“Despite the generous donations of the American citizens, which have reached $1.2 billion received by 53 NGO’s, and in spite of the donation by the government of the US of $1.5 billion, we still have 1.7 million who still live under tents despite 15 months of waiting… These were the complaints that were the complaints expressed by a desperate population throughout my election campaign. This is why recovering and restarting the economy is a fundamental necessity for my government. This is why I plan on working relentlessly on the framework of international aid, to give new light to the business sector, and to develop the capabilities of government institutions and of civil society.”

View the full press conference here:
http://www.c-span.org/Events/Secretary-of-State-Hillary-Clinton-Joint-Press-Conference-with-Haitian-President-Elect-Michel-Martelly/10737421028-1/

Although it is encouraging to know that the US is ready to renew its commitment to Haiti and that President Elect Martelly prioritizes the needs of women, civil society and vulnerable people in IDP camps, concern still exists over the mechanism for actualizing development. Both Martelly and Clinton put a heavy emphasis on business development, export growth and the need to take on new loans in order to accomplish these goals. Debt burden, however, greatly limits the Haitian government’s ability to provide key safety nets such as social housing, free education and support for local agricultural production. Furthermore, a heavy emphasis on export markets has the potential to devalue and marginalize the crucial work and income generation of peasant farmers, especially women.

Of course, foreign direct investment and business generation have a role to play in Haitian development. Haitian peasants’ movements, women’s groups and grassroots networks must be front and center in the development process in sustainable change is to become a reality. Therefore, we must continue to repeat this same question in the months to come: How is this administration going to ensure a stronger voice for grassroots and civil society movements in the reconstruction process?


“Kat Je” Four eyes will help

Later Thursday afternoon, our group had the good fortune to be invited by Rep. Frederica Wilson to attend a personal one-hour meeting. Rep. Wilson is a freshman congresswoman who serves on the House Foreign Affairs committee and represents a Miami district with the second largest population of Haitians and Haitian-Americans.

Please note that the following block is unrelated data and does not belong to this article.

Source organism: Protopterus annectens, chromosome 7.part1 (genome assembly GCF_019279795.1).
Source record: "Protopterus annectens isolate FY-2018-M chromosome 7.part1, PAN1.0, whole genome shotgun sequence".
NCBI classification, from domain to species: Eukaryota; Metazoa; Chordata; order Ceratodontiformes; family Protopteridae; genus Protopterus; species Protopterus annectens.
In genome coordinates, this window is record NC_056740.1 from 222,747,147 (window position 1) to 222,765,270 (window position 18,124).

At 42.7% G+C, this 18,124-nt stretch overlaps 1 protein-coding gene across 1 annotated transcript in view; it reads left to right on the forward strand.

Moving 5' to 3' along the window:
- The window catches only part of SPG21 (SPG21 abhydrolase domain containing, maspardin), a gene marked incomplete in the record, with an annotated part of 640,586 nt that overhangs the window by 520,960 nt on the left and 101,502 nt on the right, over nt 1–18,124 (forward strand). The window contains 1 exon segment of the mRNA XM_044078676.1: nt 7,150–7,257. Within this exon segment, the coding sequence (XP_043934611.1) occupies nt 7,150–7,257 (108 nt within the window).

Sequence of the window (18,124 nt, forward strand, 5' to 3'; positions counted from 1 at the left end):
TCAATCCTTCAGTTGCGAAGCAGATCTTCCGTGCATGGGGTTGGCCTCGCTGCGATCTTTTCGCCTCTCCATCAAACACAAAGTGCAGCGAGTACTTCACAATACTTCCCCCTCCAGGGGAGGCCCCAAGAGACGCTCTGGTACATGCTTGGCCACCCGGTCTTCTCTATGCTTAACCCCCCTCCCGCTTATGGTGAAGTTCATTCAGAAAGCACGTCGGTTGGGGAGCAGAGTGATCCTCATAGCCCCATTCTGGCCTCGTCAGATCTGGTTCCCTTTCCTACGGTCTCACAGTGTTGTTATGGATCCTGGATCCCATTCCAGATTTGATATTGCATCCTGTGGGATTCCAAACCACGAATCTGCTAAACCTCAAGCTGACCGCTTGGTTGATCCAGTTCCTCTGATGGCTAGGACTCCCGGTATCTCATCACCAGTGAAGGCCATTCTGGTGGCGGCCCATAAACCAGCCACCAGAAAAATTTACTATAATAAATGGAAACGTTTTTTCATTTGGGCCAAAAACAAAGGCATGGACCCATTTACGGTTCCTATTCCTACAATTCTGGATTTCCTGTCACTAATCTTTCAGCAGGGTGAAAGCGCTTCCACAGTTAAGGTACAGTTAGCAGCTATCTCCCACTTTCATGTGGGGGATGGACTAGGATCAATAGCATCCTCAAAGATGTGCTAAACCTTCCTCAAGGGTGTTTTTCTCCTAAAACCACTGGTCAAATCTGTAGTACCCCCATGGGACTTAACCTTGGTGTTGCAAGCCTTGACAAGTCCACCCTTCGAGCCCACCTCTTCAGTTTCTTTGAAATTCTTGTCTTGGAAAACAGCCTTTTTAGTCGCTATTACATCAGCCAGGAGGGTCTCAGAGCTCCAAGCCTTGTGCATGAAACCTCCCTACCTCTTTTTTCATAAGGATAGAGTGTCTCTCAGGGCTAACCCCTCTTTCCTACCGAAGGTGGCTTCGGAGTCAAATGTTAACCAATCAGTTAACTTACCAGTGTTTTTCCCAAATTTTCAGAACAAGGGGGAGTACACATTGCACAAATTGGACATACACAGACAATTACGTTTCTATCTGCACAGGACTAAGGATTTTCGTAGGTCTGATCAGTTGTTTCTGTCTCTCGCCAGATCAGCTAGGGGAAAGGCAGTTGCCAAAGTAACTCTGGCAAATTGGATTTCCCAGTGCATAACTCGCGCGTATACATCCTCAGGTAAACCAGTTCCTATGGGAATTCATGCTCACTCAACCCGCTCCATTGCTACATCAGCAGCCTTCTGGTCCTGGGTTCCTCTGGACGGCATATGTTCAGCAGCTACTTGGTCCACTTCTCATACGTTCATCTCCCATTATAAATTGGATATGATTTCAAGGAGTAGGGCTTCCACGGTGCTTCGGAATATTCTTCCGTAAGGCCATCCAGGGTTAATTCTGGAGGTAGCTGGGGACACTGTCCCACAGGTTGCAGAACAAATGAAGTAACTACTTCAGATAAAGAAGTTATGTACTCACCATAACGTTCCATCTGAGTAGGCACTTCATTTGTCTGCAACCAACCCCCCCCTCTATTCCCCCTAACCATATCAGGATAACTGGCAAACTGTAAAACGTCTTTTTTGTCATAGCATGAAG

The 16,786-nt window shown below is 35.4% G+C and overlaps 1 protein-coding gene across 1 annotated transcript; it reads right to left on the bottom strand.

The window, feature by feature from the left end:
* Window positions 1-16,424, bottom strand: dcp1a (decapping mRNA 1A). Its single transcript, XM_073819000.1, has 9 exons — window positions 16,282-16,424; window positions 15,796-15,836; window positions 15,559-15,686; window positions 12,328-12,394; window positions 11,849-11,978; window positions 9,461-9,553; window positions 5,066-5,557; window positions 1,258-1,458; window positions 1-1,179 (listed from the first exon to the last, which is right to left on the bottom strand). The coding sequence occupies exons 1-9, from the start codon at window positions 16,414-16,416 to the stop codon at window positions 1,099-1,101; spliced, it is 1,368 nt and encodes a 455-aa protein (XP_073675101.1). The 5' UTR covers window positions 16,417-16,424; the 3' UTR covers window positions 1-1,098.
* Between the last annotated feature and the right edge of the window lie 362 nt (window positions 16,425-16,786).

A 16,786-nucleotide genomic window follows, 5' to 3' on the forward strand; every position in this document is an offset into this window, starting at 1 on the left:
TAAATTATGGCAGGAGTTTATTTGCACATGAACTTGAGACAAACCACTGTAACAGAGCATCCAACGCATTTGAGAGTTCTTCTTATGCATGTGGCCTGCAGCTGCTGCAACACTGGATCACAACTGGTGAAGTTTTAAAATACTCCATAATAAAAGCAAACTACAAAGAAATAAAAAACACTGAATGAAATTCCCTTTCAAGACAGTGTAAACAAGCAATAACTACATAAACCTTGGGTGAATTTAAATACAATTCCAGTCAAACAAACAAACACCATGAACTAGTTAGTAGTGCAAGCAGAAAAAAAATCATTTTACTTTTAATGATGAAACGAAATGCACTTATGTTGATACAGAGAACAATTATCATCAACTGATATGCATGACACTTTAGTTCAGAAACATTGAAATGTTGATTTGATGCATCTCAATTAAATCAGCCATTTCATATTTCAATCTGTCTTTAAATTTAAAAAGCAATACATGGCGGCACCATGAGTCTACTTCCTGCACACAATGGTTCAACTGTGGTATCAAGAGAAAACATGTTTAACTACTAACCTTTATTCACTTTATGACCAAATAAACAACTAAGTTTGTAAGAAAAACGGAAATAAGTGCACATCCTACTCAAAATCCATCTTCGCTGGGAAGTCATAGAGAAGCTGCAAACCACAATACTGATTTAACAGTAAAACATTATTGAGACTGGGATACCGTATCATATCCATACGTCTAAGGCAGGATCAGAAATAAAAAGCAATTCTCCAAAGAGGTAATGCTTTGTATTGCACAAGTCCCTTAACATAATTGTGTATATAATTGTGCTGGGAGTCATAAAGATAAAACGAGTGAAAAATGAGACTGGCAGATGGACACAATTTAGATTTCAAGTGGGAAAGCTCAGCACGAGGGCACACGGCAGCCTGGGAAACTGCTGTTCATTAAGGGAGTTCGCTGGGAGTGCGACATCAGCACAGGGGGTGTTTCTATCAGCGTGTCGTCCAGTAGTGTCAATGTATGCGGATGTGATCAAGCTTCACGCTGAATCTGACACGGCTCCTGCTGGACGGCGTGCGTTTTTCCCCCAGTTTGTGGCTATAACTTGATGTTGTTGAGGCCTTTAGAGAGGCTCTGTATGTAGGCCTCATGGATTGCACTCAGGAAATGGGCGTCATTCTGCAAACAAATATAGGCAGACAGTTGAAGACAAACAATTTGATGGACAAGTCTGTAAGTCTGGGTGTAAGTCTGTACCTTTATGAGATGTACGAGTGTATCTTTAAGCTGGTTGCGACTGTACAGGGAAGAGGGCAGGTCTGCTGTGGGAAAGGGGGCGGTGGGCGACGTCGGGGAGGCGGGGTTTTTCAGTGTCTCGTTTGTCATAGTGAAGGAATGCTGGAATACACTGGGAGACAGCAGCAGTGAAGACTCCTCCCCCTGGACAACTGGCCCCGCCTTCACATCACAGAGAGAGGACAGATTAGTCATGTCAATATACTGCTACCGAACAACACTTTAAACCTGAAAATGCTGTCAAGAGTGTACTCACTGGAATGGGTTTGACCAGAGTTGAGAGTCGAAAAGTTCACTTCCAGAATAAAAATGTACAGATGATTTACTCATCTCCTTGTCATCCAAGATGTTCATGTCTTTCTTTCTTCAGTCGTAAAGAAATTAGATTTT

Jean Robert Pierre explained to the Congresswoman the extreme importance of Haitian grassroots groups like COZPAM or KONAFAP as well as Diaspora groups being involved in the reconstruction process and in such mechanisms as the National Housing Plan. “We need to help ensure that the most vulnerable people in Haiti, the people living under tents, are the ones actually receiving this new housing. Therefore, the grassroots needs to be in the middle of it.” Lousiane added, “It costs the US government $3,000 to $4,000 to build a temporary tent, one that can’t stand up to flooding and that can be slashed by a razor blade and have armed men enter to rape young girls. Doesn’t it make more sense to use this money to actually build safe, long-term houses?”

The Congresswoman was amazed and disturbed by what she heard. When the team explained to her that the House Foreign Affairs Committee could help, by speaking up to the IHRC, USAID and State Department and demanding that grassroots be more deeply consulted and involved in the National Housing Plan, National Protection Plan of Women, and National Agricultural Investment Plan, she paid attention.

Rep. Wilson asked her Chief of Staff to make an appointment at USAID so that she could directly address these issues and to notify the head of the IHRC that she wanted a meeting. Next, she asked us what type of grassroots movements should be at the decision making table. One of the many examples that the team gave was the peasant social movement, incorporating multiple grassroots coalitions, the “Kat Je,” meaning “Four Eyes.” The Congresswoman looked confused and asked, “What does that mean, the Four Eyes…I just don’t get that.” Marie Andree stepped to explain the concept of Four Eyes.. “This an important one in Haiti. It means that if you and I are looking one another directly in the eyes and really respecting one another, then we cannot lie to one another…we have to tell the truth.” The Congresswoman started laughing and clapping her hands, delighted at the thought. “Now that, I like,” she said. “That is wise, and we are going to have to definitely do something together about that.”